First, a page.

"There is a flower that bees prefer": Single vs. Double Flowered Varieties


For pollinators, not all flowers are created equal

While planning your flower beds this year, consider planting single flowered varieties (often straight species) alongside ornamental cultivars. Single flowered plants have a simple corolla, or ring of petals, with visible pollen covered anthers (like the Elka White Breadseed Poppy pictured above). These are the flowers that have co-evolved with pollinators. Double flowered plants, on the other hand, have a dense head of petals (like an ornamental rose) that are bred by exploiting naturally occurring genetic mutations that transform some or all of the flower's stamens into additional petals. This change in the flower's anatomy decreases the amount of pollen available to insects, and also makes it more difficult for pollinators to access the remaining anthers buried deep within the thick blooms.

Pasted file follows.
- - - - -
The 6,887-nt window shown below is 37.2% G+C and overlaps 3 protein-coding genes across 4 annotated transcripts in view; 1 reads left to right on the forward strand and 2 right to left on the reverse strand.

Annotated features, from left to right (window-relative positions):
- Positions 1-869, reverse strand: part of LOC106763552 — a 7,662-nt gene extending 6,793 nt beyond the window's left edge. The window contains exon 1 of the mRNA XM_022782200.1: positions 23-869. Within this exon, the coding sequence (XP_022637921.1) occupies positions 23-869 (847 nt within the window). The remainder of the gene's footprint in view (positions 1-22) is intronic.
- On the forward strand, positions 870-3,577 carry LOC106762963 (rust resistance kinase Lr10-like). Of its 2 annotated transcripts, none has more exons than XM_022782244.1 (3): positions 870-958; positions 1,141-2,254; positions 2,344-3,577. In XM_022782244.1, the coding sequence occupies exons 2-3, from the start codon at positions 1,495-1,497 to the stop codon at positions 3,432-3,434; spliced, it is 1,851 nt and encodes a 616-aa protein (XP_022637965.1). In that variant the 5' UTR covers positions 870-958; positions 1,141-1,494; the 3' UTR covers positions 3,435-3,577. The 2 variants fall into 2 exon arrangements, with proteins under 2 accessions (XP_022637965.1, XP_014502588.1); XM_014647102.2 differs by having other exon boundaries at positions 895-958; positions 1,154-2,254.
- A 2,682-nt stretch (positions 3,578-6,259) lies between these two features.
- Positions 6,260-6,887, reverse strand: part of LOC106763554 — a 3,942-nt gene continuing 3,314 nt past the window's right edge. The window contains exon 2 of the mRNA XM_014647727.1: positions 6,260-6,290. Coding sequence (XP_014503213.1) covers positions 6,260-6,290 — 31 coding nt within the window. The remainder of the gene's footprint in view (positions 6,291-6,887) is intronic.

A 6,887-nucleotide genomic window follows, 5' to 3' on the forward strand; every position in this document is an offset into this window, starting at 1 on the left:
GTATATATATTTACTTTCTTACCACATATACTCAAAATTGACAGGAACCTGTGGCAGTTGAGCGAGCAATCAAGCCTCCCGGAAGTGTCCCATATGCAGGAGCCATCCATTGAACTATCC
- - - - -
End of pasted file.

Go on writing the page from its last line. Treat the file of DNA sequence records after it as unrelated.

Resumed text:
Don't get us wrong though, we love showy ornamental human-selected cultivars (like our open-pollinated Shades of Gold Marigold). We just prefer to plant them in moderation so that the majority of our flowers can provide nectar, pollen, and nesting material (see our Lindley's clarkia) to our local pollinators.


THERE is a flower that bees prefer,
And butterflies desire;
To gain the purple democrat
The humming-birds aspire.

And whatsoever insect pass,
A honey bears away
Proportioned to his several dearth
And her capacity.

Her face is rounder than the moon,
And ruddier than the gown
Of orchis in the pasture,
Or rhododendron worn.

She doth not wait for June;
Before the world is green
Her sturdy little countenance
Against the wind is seen,

Contending with the grass,
Near kinsman to herself,
For privilege of sod and sun,
Sweet litigants for life.

And when the hills are full,
And newer fashions blow,
Doth not retract a single spice
For pang of jealousy.

Her public is the noon,
Her providence the sun,
Her progress by the bee proclaimed
In sovereign, swerveless tune.

The bravest of the host,
Surrendering the last,
Nor even of defeat aware
When cancelled by the frost.
— Emily Dickinson

Single flowered Pollinator magnets

Click on the images below to view individual plant descriptions

James YoungComment